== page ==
Fast Company, consider yourselves hijacked.
(In case you don’t know me and think this could be a scam, it’s not. You can see what people think about the ItStartsWith.Us team here.)
This signup form has been removed because I surrendered to Fast Company on August 3rd. More details here.
- Joining us above simply puts you on an email list I can use to communicate with you guys as I put this project together in the next 10 days. Everyone on board will be asked to point their people first to this blog post and then to our shared activity on Wednesday the 11th. Shortly after August 11th, the list will be deleted, and I won’t retain the email addresses. No scams, no BS.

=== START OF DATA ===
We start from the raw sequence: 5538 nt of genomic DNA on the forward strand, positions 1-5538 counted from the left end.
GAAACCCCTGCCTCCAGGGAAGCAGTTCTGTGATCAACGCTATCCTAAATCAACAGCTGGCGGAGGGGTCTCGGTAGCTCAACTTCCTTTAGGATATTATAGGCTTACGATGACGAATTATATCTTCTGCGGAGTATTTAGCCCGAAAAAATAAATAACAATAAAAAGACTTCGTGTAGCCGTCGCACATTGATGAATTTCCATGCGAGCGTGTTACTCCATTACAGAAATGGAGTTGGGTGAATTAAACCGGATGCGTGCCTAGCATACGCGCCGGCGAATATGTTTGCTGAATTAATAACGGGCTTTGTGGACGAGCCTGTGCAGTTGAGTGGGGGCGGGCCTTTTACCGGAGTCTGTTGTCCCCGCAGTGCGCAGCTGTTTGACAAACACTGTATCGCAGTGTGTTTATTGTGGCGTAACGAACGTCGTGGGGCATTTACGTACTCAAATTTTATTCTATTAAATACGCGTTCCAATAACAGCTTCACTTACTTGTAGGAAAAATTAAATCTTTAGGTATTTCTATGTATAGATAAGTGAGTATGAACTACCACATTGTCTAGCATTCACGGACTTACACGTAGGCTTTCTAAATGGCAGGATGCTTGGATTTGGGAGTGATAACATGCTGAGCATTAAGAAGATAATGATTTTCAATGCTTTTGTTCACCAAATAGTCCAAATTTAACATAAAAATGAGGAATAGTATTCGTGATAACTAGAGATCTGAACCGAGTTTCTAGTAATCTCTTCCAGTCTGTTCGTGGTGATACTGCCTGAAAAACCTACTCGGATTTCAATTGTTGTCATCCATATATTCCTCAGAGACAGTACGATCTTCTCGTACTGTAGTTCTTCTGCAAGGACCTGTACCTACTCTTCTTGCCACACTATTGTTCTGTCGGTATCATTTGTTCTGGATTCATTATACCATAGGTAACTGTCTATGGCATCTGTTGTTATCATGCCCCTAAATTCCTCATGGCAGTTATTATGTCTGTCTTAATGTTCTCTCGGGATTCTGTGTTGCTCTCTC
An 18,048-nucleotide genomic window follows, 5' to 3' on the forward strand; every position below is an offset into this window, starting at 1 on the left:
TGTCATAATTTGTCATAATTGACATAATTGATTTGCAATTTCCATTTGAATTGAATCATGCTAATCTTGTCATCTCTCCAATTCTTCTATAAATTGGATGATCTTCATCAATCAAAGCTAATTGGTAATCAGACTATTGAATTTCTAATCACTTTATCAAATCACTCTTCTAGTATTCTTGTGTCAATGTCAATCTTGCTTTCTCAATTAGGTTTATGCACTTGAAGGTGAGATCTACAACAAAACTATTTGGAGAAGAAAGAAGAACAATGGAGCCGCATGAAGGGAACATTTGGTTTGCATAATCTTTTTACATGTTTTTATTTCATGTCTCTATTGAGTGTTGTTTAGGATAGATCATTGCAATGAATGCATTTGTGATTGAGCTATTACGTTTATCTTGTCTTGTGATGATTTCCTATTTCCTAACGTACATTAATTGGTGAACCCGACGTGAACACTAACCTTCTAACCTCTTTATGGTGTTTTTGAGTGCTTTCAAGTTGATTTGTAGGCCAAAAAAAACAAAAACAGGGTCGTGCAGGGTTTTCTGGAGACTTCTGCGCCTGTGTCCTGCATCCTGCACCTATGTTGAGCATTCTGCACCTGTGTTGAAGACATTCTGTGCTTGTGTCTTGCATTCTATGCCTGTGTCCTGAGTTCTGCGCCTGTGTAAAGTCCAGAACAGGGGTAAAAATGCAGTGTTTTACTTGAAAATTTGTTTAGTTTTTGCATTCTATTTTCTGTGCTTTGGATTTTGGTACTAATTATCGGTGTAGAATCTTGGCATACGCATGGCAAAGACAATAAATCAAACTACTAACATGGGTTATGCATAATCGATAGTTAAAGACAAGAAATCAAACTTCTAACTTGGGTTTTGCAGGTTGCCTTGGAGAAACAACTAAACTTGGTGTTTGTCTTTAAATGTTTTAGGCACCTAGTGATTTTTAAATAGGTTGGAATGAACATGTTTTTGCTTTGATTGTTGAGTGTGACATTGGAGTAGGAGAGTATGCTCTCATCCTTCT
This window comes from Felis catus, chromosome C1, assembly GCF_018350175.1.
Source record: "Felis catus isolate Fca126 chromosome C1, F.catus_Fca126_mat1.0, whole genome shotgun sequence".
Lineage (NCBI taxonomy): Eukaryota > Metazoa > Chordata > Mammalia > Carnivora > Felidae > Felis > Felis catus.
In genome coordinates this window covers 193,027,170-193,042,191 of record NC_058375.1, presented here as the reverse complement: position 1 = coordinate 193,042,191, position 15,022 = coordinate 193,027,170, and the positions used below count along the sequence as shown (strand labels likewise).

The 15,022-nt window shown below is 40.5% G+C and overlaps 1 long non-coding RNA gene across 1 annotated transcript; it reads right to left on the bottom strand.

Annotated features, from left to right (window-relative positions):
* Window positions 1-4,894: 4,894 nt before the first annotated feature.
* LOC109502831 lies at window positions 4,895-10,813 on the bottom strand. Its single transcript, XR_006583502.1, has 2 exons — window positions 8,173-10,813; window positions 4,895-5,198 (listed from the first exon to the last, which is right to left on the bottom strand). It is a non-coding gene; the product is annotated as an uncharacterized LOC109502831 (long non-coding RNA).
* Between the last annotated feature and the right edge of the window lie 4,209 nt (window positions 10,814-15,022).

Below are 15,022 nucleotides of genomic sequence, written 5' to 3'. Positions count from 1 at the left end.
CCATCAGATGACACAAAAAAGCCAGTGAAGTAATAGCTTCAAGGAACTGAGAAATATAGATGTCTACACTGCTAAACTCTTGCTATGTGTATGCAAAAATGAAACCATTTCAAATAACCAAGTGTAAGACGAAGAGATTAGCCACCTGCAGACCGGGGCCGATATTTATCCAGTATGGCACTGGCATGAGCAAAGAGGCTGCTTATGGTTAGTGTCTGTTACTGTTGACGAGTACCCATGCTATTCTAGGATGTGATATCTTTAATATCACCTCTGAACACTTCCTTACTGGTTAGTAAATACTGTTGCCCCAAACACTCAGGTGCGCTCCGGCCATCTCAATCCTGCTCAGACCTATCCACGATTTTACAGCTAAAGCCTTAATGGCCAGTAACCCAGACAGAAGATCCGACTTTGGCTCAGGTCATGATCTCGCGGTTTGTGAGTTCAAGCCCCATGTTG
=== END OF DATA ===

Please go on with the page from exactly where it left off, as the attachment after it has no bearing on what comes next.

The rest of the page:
- I know that full details of the final event are not disclosed above. That’s because it’ll take a week to put together, and I don’t want to say one thing and do something even slightly different. Hope that’s okay. But trust me, it’ll be good. And if you sign up, you’ll be notified first about exactly what we’re doing, and how you can get a slightly larger role in the final event, if that’s something you’re interested in.
- We are not going to use our influence to raise money or raise awareness about any one of us, any of our charities, or any of our pet projects. We (and the people in our networks) are going to do something free, fast, easy, fun and meaningful on an individual level, for someone in our own lives. Something that takes 15 minutes or less to complete. The final shared activity will be in a central place where everyone can contribute in their own way, and the rest of us can enjoy, learn and celebrate with everyone else.